Every so often I revisit a book I’m not sure when, where or why came into my possession. (Is that even a sentence? I’ve been visited by insomnia and am currently semi-hallucinating with fatigue).
It’s by the late Oxford-educated Dante scholar Helen M. Luke (1904-1985). It’s called Dark Wood to White Rose: Journey and Transformation in Dante’s Divine Comedy. And it’s well worth a read.
The original copyright in 1975, though the version I have, published by Parabola Books, was issued in 1989.
As Luke notes in the Introduction, the path toward consciousness and wholeness is impossible “without a continual dying–without repeated death of old attitudes, of superficial desires, and finally of every claim of ego dominance.” So get out of my way while I transform!
A couple of passages:
“In religious terminology, the phrases ‘contemplative life’ and ‘active life’ have a specific meaning, defining the emphasis on prayer or work in the various monastic orders. But contemplation is in fact an attitude to life, a way of relation to all phenomena, whether of the world outside or of the world within. To contemplate is to look at–and at the same time to reflect upon that which we see, with feeling as well as thought.”
Luke has lots to say about womanhood and our particular journey. I especially like the following, which is both astute and, considering it was written almost 50 years ago, prescient:
“In order to find her freedom and release her own positive masculine creative spirit, she has a double task: she must discover what it really means to be a woman at the same time as she brings up and relates to the masculine in her unconscious. The equivalent for her of the lure of the Siren in a man’s unconscious is therefore the glittering image of power through identification with a masculine type of activity which swallows up her womanhood; she is dazzled by second-hand concepts and by the spell of words. This is not to say that she cannot work on equal terms with man in fields which have been considered specifically his; on the contrary, every conscious woman needs to do some so-called masculine work. But f she works in imitation of man instead of our of her own nature, she will be identified with an inferior kind of masculinity, inevitably sterile because it is based on a rejection at the core of her being. She too, then, is in the grip of the incubus, is devoured by an image, as man is by the Siren, until ‘the personality rots away into illusion.’ Many women today, reacting violently against the age-long degradation of the feminine, proclaim quite rightly the equality of woman with man on the level of value and ability, and her need to be freed from the contempt which has sought to confine her to conventional roles; but too often they try to achieve their goals by an attempt to obliterate all difference in the human nature of man and woman. The result is, of course, a far worse kind of contempt–the rejection of one half of reality itself and the submergence of the individual woman into the meaninglessness of imitation. Thus all the true freedom and creativeness of the spirit is lost.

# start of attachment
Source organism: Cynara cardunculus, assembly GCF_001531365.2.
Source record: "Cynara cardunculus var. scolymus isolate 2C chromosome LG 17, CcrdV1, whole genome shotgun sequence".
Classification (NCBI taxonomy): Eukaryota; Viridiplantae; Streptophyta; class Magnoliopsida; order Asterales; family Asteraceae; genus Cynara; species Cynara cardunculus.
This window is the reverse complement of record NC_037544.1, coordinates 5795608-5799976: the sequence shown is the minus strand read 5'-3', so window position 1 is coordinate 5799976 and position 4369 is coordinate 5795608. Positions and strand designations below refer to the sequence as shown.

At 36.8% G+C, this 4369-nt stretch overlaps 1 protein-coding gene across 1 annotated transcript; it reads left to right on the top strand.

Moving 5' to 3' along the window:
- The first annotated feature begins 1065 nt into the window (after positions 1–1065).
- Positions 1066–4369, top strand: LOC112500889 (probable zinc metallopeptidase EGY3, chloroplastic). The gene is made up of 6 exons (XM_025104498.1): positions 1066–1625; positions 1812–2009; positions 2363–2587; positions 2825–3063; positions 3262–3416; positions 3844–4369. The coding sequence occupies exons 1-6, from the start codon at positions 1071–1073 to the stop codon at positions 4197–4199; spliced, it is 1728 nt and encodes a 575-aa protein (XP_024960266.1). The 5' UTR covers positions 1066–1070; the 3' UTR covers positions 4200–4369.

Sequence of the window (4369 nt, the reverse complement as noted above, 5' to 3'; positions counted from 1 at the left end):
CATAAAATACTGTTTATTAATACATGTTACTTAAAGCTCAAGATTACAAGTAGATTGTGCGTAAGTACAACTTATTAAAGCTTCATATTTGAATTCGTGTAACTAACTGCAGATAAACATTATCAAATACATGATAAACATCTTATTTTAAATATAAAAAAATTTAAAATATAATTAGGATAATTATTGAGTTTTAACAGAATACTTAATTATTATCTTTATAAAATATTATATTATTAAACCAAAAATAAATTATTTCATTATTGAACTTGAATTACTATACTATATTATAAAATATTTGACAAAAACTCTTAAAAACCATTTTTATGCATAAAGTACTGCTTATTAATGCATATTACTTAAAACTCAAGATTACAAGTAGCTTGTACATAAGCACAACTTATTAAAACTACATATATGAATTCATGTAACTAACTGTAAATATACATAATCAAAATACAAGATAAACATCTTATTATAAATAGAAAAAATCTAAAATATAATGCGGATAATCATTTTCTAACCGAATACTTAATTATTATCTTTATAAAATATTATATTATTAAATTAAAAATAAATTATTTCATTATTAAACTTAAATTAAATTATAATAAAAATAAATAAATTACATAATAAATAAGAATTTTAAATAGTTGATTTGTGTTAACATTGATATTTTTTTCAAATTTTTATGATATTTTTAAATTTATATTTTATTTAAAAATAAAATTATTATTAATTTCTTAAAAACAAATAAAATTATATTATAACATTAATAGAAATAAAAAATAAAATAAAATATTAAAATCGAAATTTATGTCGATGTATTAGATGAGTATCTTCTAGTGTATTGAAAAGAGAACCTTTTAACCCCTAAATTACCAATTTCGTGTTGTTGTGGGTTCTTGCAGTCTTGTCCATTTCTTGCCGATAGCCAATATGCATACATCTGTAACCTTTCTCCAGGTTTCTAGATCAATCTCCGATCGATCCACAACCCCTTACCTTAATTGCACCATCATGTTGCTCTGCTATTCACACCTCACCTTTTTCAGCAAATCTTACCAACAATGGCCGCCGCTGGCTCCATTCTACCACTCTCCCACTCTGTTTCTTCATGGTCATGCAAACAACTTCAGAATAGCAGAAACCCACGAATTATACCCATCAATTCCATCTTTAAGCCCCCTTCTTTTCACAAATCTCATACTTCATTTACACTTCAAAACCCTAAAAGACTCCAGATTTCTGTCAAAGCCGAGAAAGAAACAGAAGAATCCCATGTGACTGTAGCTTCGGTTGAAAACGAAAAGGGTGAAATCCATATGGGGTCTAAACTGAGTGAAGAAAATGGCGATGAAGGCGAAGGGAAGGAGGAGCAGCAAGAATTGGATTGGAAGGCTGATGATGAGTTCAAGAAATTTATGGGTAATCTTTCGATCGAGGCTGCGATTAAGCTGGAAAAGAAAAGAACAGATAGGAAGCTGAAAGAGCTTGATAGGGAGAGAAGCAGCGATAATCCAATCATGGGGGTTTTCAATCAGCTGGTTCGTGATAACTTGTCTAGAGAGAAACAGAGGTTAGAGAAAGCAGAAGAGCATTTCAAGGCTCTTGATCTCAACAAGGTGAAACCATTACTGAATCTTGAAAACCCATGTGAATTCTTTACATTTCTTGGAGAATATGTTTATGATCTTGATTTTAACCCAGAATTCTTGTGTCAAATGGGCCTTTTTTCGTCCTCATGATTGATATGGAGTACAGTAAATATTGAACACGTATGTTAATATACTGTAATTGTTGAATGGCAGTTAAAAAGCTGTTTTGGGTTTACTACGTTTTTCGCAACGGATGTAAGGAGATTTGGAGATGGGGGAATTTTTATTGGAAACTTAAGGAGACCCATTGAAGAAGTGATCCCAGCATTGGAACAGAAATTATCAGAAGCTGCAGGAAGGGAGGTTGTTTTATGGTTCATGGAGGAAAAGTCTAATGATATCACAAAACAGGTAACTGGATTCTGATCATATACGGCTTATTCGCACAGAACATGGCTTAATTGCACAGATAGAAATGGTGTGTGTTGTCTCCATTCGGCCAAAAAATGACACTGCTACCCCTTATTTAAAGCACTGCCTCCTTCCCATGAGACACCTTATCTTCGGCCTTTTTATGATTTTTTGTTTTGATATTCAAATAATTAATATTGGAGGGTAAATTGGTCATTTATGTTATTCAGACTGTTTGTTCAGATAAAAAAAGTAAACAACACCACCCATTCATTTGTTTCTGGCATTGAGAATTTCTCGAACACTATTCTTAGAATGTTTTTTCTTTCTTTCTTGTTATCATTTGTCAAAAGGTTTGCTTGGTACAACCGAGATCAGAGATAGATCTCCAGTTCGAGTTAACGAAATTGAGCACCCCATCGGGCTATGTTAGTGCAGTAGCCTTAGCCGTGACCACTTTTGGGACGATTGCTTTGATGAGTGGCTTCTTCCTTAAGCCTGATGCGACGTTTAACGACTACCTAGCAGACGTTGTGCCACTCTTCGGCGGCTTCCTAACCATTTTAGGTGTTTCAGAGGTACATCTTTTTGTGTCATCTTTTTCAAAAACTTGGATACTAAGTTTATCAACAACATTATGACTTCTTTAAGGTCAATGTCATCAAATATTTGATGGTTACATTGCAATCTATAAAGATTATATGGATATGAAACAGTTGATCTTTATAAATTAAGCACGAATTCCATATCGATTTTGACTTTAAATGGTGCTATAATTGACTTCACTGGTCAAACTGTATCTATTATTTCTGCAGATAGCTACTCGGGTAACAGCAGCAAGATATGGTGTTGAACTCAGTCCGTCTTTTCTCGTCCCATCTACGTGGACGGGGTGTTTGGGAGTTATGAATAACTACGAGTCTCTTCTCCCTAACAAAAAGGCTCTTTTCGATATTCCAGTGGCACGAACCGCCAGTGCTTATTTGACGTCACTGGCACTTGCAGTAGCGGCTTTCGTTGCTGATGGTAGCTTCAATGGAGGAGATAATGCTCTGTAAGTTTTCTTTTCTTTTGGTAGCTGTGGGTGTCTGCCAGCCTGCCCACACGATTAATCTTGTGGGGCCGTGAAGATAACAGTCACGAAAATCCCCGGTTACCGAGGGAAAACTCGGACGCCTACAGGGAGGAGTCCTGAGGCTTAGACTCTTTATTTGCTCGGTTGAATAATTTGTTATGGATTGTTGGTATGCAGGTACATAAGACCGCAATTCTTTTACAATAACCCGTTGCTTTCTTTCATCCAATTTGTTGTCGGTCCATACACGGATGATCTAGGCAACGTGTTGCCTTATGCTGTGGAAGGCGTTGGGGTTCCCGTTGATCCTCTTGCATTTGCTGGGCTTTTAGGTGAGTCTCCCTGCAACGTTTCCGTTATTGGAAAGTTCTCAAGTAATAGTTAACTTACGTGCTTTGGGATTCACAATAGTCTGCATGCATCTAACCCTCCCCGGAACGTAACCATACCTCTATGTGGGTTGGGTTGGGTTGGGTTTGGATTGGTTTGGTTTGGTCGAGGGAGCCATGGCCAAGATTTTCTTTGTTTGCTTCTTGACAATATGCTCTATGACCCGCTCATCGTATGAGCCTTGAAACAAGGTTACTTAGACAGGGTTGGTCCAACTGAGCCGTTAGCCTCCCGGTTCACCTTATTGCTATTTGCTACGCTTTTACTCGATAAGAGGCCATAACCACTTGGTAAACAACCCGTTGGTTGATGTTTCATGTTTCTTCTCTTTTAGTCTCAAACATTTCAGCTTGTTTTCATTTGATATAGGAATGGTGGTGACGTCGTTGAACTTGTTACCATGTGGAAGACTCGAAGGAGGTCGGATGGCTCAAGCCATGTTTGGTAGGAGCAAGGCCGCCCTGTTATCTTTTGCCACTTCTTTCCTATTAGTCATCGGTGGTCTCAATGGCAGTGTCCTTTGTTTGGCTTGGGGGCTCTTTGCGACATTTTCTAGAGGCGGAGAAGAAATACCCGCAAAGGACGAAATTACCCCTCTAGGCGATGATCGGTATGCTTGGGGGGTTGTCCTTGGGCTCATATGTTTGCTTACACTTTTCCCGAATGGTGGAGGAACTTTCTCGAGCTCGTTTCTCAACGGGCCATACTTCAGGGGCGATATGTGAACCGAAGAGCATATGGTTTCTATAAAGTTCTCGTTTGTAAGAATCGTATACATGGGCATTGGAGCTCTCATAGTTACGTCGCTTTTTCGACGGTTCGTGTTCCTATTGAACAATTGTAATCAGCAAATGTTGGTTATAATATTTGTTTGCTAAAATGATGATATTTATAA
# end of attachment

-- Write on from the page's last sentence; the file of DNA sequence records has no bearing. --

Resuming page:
At the other end of the scale, of course, this kind of imitation produces the very thing it rejects, and unconsciously the woman caught in it becomes a mere prostitute inwardly, if not outwardly, since her instinctual life is separated from her true creative task of nourishing responsible relationship.”